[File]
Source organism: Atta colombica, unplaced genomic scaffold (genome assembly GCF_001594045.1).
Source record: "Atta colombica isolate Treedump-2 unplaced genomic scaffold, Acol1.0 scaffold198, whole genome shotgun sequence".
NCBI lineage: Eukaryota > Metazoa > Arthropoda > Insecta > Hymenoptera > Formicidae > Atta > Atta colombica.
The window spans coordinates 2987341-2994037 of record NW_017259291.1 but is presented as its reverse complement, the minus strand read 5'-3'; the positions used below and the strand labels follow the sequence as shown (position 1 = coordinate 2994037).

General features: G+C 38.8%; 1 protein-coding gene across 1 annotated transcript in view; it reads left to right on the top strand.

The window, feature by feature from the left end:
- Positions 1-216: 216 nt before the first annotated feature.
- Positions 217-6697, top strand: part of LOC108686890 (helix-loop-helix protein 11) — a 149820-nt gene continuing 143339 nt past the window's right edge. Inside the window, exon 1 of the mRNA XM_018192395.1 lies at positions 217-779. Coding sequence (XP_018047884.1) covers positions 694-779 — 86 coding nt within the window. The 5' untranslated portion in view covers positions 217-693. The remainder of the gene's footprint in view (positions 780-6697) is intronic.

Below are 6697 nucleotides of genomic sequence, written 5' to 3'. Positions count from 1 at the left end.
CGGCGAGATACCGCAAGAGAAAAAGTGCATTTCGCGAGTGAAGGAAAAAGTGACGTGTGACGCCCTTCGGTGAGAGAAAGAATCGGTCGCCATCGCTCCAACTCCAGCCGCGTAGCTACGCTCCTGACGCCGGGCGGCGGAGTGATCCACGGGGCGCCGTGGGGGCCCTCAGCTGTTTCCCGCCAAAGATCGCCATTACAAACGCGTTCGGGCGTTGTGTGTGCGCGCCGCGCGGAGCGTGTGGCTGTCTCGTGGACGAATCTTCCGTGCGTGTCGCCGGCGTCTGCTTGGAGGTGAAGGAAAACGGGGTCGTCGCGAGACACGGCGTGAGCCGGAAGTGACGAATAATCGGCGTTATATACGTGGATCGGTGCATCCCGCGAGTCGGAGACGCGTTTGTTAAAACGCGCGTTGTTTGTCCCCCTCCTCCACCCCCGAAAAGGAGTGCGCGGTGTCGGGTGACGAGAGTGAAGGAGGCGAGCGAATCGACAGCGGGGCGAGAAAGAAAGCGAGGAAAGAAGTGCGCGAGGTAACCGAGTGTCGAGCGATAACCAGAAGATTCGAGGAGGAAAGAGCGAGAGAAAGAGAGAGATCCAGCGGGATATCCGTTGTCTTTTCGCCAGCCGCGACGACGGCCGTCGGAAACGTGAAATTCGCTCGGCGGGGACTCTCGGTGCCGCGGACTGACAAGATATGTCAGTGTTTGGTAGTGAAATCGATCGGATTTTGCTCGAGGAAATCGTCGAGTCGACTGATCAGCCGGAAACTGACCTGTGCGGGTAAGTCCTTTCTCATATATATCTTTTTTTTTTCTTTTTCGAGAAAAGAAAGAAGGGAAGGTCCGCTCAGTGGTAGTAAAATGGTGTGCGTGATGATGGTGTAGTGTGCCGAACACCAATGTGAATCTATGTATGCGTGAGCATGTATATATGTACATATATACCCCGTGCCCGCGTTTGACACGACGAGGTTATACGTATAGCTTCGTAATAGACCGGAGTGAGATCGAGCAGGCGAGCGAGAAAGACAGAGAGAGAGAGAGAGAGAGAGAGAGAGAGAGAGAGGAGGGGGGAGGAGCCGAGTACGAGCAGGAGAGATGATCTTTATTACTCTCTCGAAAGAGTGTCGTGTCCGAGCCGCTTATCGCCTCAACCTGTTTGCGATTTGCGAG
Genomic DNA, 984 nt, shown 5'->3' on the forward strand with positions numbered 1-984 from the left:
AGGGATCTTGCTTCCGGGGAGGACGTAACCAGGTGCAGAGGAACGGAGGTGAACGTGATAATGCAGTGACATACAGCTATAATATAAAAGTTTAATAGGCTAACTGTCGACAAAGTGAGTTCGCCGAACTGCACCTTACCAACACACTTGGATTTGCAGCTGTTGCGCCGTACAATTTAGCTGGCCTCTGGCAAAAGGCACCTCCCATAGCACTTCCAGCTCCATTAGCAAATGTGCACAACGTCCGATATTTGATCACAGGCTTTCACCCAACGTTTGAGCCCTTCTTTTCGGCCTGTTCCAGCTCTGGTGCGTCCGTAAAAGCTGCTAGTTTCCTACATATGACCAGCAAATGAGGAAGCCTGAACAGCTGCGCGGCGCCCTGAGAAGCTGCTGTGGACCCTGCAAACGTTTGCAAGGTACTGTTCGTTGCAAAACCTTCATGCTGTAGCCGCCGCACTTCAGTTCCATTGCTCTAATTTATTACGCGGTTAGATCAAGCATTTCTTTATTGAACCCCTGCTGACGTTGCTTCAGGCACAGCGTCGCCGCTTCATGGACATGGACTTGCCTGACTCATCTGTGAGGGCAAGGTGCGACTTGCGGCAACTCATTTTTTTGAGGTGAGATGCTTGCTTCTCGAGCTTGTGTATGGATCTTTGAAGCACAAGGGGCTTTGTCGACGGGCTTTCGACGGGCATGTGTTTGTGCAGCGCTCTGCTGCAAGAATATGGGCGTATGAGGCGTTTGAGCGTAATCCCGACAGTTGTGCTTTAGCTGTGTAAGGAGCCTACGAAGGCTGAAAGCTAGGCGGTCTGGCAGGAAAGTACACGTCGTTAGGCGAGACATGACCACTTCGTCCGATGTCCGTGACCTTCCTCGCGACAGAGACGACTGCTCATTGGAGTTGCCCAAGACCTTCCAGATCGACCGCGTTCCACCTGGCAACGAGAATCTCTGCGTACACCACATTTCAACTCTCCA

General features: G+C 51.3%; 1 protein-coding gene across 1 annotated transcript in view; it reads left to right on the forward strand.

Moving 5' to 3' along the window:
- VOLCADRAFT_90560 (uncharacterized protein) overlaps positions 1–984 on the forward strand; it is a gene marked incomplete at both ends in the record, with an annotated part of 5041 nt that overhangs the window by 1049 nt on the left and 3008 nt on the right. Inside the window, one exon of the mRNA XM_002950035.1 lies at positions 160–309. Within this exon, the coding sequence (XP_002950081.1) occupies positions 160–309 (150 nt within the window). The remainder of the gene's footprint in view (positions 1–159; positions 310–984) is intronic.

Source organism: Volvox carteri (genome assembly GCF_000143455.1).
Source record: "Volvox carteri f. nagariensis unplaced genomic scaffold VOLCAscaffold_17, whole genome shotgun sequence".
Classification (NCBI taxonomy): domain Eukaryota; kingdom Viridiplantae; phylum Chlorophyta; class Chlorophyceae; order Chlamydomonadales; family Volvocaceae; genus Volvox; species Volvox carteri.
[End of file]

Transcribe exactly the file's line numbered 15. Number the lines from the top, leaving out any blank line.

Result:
- VOLCADRAFT_90560 (uncharacterized protein) overlaps positions 1–984 on the forward strand; it is a gene marked incomplete at both ends in the record, with an annotated part of 5041 nt that overhangs the window by 1049 nt on the left and 3008 nt on the right. Inside the window, one exon of the mRNA XM_002950035.1 lies at positions 160–309. Within this exon, the coding sequence (XP_002950081.1) occupies positions 160–309 (150 nt within the window). The remainder of the gene's footprint in view (positions 1–159; positions 310–984) is intronic.